Master Chief Robby Robertson has a very calming and rational demeanor. Immediately I could tell that everything that this man said was the truth. He started out his almost thirty-year enlistment in the Navy following his dreams. Mr. Robertson will say quite openly that some of the decisions that he made in his early adulthood were to seem “cool”. Making the decision to get involved in a war in an attempt to get a date may seem strange, but to Mr. Robertson, this was enough. Following basic training, he was stationed in Japan where he worked in intelligence. He describes his rating, “you’re gathering – you’re spying is what you’re doing, and you’re reporting this information”
Cam Ranh Bay, Vietnam. The communications tower overlooking the bay, this is where Mr. Robertson found himself in 1966. He worked as radio man, following eight weeks of training in Coronado, CA. The radioman, the member of the team in charge of holding the radio antenna he was lucky enough to avoid any firefights. Incidentally, according to Mr., Robertson, the man with the radio antenna has a huge target on his head. Ambushers would want to prioritize the commissioned officer to remove the leadership, and the radioman to eliminate communications. Despite the increased danger associated with his job, Mr. Robertson managed to make it through the Vietnam war without encountering a firefight.
Mr. Robertson left the Navy in 1968 and rejoined in 1970. Stationed right back in Vietnam. Years later, when his time in Vietnam was finished Mr. Robertson applied to be part of White house communication advance team, where they “Go off and set up communication devices for the president”. Upon being passed over for this opportunity Mr. Robertson elected to be stationed in Spain where he was in charge of communications in the back of an aircraft. The sudden onset of sickle cell disease caused Mr. Robertson to no longer be able to fly. He was then stationed in Homestead Air Force Base in Homestead, FL. Tired of working in buildings with no windows, Mr. Robertson made a career switch from communications to human relations. This caused him to be stationed on the USS America. In 1979, at the same time as his advancement to Chief, the Iranian Crisis happened and caused his ship to stay offshore, on standby for 79 days.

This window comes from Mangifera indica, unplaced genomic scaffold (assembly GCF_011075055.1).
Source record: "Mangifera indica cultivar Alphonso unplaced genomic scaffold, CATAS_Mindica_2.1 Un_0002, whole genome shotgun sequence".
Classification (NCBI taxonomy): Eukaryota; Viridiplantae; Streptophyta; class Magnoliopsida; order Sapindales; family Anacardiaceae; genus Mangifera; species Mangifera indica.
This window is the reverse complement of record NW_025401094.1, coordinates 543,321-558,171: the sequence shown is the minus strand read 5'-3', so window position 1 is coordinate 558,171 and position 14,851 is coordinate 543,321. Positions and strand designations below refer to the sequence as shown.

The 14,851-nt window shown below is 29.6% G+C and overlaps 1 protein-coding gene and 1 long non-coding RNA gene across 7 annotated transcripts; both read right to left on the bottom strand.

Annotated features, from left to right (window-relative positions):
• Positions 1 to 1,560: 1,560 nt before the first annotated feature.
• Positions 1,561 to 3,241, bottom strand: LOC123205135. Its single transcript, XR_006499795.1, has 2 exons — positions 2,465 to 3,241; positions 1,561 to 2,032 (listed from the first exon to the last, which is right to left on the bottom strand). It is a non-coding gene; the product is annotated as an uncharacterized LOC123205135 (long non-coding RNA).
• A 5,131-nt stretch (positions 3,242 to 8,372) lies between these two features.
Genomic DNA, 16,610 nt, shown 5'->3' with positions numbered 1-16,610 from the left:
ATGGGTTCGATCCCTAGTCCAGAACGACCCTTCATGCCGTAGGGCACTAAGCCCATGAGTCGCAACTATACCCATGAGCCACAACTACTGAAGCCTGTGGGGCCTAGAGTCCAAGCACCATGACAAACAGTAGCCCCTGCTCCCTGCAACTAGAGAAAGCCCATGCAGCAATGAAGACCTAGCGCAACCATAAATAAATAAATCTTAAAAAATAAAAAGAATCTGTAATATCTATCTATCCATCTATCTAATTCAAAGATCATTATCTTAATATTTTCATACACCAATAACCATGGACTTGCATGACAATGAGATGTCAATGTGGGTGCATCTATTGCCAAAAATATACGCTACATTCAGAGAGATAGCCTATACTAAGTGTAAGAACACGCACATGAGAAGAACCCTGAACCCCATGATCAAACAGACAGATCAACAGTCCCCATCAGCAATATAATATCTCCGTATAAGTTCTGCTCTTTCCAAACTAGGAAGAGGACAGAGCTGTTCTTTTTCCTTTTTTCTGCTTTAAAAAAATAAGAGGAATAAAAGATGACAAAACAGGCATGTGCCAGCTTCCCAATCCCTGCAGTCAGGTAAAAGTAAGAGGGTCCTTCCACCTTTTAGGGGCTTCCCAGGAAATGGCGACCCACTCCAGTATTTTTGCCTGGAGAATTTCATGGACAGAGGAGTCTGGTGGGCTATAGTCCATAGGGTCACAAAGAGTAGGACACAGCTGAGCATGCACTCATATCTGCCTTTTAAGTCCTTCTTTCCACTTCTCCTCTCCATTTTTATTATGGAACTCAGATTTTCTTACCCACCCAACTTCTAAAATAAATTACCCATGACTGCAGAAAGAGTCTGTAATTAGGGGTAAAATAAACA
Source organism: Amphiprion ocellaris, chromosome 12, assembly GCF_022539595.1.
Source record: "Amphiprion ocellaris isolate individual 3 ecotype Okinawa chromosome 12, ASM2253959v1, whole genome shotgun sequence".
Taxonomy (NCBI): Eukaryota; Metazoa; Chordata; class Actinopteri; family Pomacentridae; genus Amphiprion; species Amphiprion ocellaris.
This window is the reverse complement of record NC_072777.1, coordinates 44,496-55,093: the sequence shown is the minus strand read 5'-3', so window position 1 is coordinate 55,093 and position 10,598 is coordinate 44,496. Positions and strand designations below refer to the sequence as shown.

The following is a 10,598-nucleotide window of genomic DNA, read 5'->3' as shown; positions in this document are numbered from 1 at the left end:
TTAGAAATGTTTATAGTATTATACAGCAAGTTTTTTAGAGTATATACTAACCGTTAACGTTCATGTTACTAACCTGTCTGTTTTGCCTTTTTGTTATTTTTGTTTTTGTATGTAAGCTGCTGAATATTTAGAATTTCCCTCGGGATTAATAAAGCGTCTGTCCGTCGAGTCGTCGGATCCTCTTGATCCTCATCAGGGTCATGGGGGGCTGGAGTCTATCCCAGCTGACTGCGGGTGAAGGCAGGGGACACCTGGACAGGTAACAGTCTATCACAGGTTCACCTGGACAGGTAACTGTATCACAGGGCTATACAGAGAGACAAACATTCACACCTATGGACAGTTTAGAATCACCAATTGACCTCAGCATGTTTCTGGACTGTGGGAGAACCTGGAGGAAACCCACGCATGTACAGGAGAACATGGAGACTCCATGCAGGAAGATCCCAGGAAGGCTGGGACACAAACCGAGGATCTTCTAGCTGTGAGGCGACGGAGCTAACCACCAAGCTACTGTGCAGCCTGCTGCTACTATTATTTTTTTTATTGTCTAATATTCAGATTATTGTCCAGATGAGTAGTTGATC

As the last job before his retirement, Master Chief Robertson was the force master chief of Navy recruiting command. This meant that he was in charge of all Navy recruiting across the country Master Chief Robertson retired from the military in 1968. Initially he didn’t want to have a retirement ceremony, until his wife helped him to realize that the ceremony really wasn’t for him, but for the people who helped him along his thirty-year journey.
The experiences from these two men of the same war appear to be night and day. Mr. Higashiyama speaks about the war with a solemn heart. He had to endure unspeakable atrocities, while Mr. Robertson managed to avoid combat entirely. It is amazing how two service members involved in the same war can have such a different perspective. This is largely in part due to the inherent jobs associated with both the Navy and the Marine Corps. I served for eight years in the Coast Guard and have seen first-hand the differences amongst branches. Every job is necessary in the military, some people must be foot soldiers. Unfortunately for Mr. Higashiyama, the reality of a foot soldier during the Vietnam war was miserable. Mr. Robertson has a very practical approach to the world, and is full of useful advice. In his closing statement Mr. Robertson said: “Be careful of blindly following people into war, and that’s what my generation did”. While Mr. Higashiyama has been through such an extreme situation that he knows as well as anyone the horrors of the world. It is not an easy task to measure the value of a man, yet it is safe to say that the country is lucky to have men such as Craig Higashiyama and Robby Robertson.